I learned that my life is worth more than resentment, and that resentment is a time management issue. Resentment sucks your energy and ultimately, your life.

I learned how relying on others more for emotional support saves time like crazy. I learned that it’s okay to trust gut feelings on who I rely on, rather than looking for specific qualities of loyalty or trustworthiness or work ethic. It’s just a feeling of resonance, a kind of mysterious chemistry. It’s not personal.

I learned that (for me) the key to motherhood and work-life balance is all about boundaries. When I’m working, I need to be fully working. When I’m with my daughter, I need to be fully with my daughter. That’s just the end game, though, because actually figuring out what the boundaries are and how to hold to them? That’s what’s tricky.

I learned a lot about time from triathlon training, but my most important takeaway isn’t actually what people usually think it is–people think that the big time lesson with training is going to be how to fit your workouts in. My big lesson was that I could fit in any workout that I valued enough to do, and that how I felt about myself when I didn’t arrange my life in such a way to meet my commitment felt really shitty. Thus, if I didn’t want to feel shitty, I needed to make that workout happen and stick to my training program, not because of anything related to performance on race day, but because breaking commitments to myself is a crappy way to treat myself.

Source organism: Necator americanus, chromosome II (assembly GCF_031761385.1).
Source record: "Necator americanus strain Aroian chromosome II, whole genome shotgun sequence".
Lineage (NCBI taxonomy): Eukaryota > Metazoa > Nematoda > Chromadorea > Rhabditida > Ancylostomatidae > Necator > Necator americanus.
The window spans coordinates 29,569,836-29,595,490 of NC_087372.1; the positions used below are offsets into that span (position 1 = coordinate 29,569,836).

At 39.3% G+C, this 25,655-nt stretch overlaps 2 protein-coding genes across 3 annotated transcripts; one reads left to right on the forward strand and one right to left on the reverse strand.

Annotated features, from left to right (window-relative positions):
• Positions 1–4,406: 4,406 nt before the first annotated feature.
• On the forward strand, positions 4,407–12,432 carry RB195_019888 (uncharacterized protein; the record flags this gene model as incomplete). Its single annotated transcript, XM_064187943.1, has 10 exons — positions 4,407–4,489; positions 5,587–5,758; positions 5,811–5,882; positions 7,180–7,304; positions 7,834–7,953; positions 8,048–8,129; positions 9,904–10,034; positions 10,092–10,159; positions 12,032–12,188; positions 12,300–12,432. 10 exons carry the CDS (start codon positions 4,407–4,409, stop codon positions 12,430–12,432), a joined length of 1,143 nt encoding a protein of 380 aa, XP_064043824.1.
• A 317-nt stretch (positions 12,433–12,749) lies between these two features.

I learned that when you become a mother, time management becomes a gender issue.

I learned that part of being a happy parent and mother means not being self-sacrificing, 100% of the time. It’s hard to get out of that mode, but I don’t feel pulled by the mother guilt as often as I did. And when I find myself stuck there again, worrying that I should be doing more, I remind myself that it’s good for my daughter to be cared for by others rather than exclusively by me; that it’s okay if she doesn’t always have what she wants; that she is allowed to feel feelings of frustration and that it builds resilience; that it’s healthy for her to see me modeling a life with interests that are outside the home.

It’s especially okay when this means that when we are together, I’m truly able to be present and be with her.

In Essence

In essence, I learned how to be sovereign over my own time.

I don’t expect that I’ll never again feel overwhelmed. I’ll hit places in my life where I’m looking around going, “Uh, wait, what was it that I understood about time management, again?”

Time is fluid. Life is fluid. It’s all expanding and contracting. It’s a dance.

My hope is that when I hit those moments, I’ll come back here. I’ll read this. I’ll remember to trust what I already know.

That’s how you work with overwhelm, with a full life, with the endless decision-making, with the challenges–you learn how to dance.